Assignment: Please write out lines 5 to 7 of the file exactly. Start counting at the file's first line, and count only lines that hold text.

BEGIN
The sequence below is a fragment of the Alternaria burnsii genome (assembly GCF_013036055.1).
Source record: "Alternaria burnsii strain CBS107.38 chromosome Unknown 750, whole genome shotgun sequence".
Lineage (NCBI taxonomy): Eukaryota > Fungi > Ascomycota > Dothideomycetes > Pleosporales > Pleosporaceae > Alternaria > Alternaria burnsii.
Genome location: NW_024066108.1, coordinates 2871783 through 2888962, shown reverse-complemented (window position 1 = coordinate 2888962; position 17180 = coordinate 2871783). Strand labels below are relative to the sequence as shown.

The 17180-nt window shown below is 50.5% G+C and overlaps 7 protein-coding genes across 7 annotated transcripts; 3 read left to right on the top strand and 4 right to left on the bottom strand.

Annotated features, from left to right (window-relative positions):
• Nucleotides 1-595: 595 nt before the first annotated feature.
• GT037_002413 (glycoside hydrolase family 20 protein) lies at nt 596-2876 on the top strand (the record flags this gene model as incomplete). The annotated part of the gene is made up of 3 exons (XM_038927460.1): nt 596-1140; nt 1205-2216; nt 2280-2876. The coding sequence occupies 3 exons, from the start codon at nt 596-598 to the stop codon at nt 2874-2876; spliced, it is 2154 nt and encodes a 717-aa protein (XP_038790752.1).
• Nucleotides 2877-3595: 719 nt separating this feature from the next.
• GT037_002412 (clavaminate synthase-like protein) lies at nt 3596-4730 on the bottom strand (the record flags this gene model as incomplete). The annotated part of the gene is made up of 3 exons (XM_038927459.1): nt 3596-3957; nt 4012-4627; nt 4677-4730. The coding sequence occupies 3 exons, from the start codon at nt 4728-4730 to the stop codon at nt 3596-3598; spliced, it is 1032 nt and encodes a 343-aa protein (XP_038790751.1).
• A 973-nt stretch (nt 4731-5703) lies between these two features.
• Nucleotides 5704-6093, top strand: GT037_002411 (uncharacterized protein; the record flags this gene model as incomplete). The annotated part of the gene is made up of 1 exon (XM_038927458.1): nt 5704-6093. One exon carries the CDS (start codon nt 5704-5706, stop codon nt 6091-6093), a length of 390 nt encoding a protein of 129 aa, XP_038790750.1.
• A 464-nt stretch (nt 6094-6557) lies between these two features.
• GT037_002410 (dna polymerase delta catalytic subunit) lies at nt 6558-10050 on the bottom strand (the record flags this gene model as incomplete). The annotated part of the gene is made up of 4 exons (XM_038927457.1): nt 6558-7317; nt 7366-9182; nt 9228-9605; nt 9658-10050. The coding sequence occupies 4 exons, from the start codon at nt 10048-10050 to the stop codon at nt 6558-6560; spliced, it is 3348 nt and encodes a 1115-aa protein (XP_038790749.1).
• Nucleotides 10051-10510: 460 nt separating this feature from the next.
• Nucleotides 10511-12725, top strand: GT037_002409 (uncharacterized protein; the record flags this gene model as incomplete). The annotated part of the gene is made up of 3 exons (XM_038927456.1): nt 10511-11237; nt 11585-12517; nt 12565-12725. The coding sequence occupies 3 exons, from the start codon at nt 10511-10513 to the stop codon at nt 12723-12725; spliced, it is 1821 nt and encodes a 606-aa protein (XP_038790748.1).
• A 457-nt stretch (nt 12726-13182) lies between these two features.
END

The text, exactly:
The 17180-nt window shown below is 50.5% G+C and overlaps 7 protein-coding genes across 7 annotated transcripts; 3 read left to right on the top strand and 4 right to left on the bottom strand.

Annotated features, from left to right (window-relative positions):
• Nucleotides 1-595: 595 nt before the first annotated feature.